Friday 4 August 2023

Love In War by Michael Farthing BLOG TOUR #LoveInWar #MichaelFarthing @UnicornPubGroup @RandomTTours #BookExtract


Love in War is a love story of its time. Joanna and Johnnie were born in South London in the shadow of the Great War and were still growing up when the narrative begins in 1936 during Hitler’s rise in Nazi Germany. It ends ten years later in 1946, when Johnnie is demobilised.

Despite the committed intensity of the five-year relationship, they spent only forty-nine days together. Thus, Love in War is more about managing life apart than being together. The story moves between London and Berlin (where Joanna visits in 1938 and her dear schoolfriend, Ursula lives out the war) and the horrific theatres of war in North Africa and Southern Italy, which have disastrous effects on Johnnie and render him almost unrecognisable on his return to England after the war.

As the story closes, it is evident that there are no winners, just losers. Perhaps it is love that emerges as the only victor. The future is uncertain for all concerned. They have almost nothing to show for the last five years; just time lost. There remains a rather modest ray of hope – as Johnnie says at the end, ‘but we are alive.’

Love In War by Michael Farthing was published on 10 July 2023 by Affable Press / Unicorn Publishing. As part of this #RandomThingsTours Blog Tour, I am delighted to share an extract from the book with you today. 

Extract from Love In War by Michael Farthing 


‘Could this be the new beginning? The spring that brings new life? A re-awakening?’ 

Joanna was lost in thought as she sauntered along a sandy path which led to the entrance of an imperious, early Victorian building. It had a foreboding arched entrance, heavy dark oak doors, above which was a red tiled roof with spiky gables pointing skywards. Despite being erected in the mid-19th century, she had detected that its style was mock Tudor, typical stone-dressed red brick, with towering, spiral brick chimneys. Everything about the place was odd, you might say daunting; but then it was an asylum. The Surrey County Lunatic Asylum. If you drop the word ‘lunatic’, then asylum is a good word. It can spell safety, shelter and protection, care, even peace. Her progress was interrupted. In the distance, she could just hear the screams and shouts of a woman in despair. She guessed, from one of the ward blocks. A patient, struggling to unchain and liberate her demons which had been with her lifelong and unlikely to let her go now. The Asylum was renowned for a heavy presence of long-stay patients, some remaining there for decades, often for ‘minor offences’ such as being a ‘slow learner’ or for a single uncontrolled outburst of aggressive behaviour. When she reached for the handle of one of the heavy oak double-doors and found them firmly locked, she turned and looked back down the path, straight as straight, aligned almost perfectly on an East–West trajectory. She took a few steps back, as if expecting the door to open imminently, but paused. As was her habit, she had arrived at least fifteen minutes ahead of schedule. 

‘I suppose all the doors are locked in places like this,’ she thought, wondering how to fill the interlude. She became distracted by two men in hospital uniforms, starched white cotton jacket and trousers, which she had spotted in the middle distance propelling a trolley, one at each end, as elegantly as they could along a bumpy gravel path. There was no one lying on top of the trolley, but a crisp white sheet covered the body box below. She imagined it contained a recently departed on its final journey to the mortuary. The incongruous party disappeared into the mist which hung low over the path on which they travelled, unfurling across the orderly gardens and into the fields beyond. There was a farm behind hospital buildings which accounted for the sporadic bovine and porcine moans and grunts and their distinctive aromas. She had discovered that this farm had been a valuable source of decent quality food during the war and as important, it provided a therapeutic environment for the 2,000 or more inmates.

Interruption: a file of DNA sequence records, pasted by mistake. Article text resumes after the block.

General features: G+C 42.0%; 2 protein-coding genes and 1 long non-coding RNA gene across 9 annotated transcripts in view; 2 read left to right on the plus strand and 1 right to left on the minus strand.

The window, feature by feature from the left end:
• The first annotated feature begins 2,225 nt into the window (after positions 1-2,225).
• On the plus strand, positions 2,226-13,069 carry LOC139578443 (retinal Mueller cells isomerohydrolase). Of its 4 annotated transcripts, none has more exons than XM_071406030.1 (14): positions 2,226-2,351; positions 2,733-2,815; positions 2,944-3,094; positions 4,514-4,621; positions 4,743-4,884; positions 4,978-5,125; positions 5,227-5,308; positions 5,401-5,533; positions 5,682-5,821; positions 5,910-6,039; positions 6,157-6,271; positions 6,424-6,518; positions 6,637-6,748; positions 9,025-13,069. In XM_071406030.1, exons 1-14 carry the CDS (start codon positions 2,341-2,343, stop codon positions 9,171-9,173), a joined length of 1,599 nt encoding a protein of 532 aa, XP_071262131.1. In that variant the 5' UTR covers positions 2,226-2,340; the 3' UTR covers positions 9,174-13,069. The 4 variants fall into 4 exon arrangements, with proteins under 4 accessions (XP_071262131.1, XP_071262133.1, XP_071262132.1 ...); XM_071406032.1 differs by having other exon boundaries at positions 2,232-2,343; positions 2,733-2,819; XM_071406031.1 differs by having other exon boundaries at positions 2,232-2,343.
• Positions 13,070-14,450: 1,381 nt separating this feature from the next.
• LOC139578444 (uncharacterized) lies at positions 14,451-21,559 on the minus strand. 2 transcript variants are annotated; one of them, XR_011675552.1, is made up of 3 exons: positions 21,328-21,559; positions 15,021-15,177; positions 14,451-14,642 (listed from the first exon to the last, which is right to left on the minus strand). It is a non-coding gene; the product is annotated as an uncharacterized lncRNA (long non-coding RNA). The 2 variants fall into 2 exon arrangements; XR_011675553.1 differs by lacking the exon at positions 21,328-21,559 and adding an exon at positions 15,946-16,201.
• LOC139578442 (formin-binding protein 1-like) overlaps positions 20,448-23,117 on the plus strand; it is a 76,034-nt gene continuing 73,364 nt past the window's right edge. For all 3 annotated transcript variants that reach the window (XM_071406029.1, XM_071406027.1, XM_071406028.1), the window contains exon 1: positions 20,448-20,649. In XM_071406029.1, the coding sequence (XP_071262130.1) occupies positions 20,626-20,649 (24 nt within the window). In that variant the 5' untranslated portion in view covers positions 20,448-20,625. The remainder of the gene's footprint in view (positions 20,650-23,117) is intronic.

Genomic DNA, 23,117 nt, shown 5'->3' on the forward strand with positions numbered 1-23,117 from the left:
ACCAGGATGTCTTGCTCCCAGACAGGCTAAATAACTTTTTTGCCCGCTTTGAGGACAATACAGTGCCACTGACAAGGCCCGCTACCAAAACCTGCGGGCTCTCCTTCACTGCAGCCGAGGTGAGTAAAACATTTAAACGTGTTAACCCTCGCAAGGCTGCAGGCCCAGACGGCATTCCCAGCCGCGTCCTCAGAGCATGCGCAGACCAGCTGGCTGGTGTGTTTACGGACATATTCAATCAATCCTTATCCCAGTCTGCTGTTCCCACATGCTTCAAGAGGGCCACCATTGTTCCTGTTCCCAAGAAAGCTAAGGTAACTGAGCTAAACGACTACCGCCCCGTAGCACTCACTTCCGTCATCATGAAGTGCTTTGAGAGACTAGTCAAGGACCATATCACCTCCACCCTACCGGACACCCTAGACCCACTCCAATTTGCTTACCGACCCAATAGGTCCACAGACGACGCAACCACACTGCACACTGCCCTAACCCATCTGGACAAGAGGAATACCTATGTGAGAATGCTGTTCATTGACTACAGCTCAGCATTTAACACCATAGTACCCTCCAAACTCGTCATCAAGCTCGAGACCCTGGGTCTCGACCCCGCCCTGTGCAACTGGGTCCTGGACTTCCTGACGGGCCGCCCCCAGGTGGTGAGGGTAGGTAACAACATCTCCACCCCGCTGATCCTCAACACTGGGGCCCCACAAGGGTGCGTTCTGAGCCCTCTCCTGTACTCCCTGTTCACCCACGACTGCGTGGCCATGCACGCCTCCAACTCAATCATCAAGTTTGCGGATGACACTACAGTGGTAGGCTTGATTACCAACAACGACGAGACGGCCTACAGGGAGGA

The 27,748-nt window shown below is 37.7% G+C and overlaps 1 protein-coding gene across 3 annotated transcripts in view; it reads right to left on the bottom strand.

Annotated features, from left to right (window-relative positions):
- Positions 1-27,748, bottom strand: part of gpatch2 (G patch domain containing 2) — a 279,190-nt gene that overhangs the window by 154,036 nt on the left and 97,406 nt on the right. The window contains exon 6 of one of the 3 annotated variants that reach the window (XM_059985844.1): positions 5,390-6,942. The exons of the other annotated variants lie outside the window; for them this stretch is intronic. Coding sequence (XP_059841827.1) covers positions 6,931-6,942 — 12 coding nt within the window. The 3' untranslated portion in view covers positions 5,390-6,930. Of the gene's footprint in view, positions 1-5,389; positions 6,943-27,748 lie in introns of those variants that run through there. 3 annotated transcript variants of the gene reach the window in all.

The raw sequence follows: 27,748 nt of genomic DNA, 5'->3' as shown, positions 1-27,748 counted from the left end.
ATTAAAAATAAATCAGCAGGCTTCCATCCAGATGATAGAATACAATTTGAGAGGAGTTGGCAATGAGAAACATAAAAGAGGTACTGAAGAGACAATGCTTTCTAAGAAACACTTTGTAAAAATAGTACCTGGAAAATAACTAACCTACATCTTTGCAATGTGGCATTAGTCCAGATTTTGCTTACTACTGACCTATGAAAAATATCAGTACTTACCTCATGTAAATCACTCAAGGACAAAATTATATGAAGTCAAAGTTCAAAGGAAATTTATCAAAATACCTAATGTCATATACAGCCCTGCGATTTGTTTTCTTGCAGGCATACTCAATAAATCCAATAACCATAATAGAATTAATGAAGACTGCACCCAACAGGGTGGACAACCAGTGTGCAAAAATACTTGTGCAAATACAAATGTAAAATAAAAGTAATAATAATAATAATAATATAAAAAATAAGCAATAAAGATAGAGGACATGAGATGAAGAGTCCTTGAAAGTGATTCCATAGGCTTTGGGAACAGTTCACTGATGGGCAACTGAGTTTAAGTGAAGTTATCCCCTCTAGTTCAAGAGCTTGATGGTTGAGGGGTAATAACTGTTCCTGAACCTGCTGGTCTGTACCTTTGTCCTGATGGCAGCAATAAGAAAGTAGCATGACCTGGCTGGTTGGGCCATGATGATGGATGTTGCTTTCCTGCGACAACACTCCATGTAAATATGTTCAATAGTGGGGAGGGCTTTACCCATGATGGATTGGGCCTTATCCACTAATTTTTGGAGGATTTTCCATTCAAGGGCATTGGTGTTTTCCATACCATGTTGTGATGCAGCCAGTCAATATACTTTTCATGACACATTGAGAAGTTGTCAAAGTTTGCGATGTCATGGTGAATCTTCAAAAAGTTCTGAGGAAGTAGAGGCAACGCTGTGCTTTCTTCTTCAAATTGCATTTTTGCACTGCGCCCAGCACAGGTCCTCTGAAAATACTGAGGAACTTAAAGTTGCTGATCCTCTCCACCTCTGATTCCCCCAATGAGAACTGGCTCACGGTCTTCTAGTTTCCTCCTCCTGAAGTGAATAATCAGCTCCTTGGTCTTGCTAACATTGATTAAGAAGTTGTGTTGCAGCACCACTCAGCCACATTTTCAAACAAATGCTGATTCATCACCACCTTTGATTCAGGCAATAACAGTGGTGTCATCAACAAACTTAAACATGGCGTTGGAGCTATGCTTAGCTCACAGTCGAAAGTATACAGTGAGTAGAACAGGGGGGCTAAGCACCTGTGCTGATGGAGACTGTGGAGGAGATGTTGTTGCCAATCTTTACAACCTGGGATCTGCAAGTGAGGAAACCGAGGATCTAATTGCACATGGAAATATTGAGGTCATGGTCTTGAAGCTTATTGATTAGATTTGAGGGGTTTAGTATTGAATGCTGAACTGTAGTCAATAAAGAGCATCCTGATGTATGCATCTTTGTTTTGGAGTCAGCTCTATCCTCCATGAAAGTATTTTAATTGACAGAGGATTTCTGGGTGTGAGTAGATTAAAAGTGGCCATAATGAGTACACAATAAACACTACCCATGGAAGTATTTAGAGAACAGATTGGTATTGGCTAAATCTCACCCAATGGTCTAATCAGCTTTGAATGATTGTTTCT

The early morning chill had begun to lift, and she became aware of what would turn into a daffodil-studded lawn, beautifully manicured but densely spiked with confident, slender, upright dark green leaves held firmly by their pale bases, which were beginning to feed the bulbs below. The remains of the glistening overnight frost lingered. The ground was still cold and hard after the sharp winter, but she pictured the host of golden daffodils that was soon to be. She remembered the letter that Johnnie had written from Italy a year or more previously. He had gained such strength from Wordsworth’s, Despondency Corrected. 

Michael Farthing’s career has been as an academic physician in the UK and USA. 

In addition he has conducted medical research in several low-income countries including India, Zambia, South Africa and Belize and has written many scientific papers and medical books. 

Since leaving medicine, he has published a critique of Leonardo da Vinci’s anatomical drawings and a ‘memoire plus’, Finding India, which explored the emergence of modern, independent India tracked across the last fifty years through the eyes of a foreigner.

He is an Honorary Professor at University College London, an Emeritus Professor at the University of Sussex and lives between London and Sussex.

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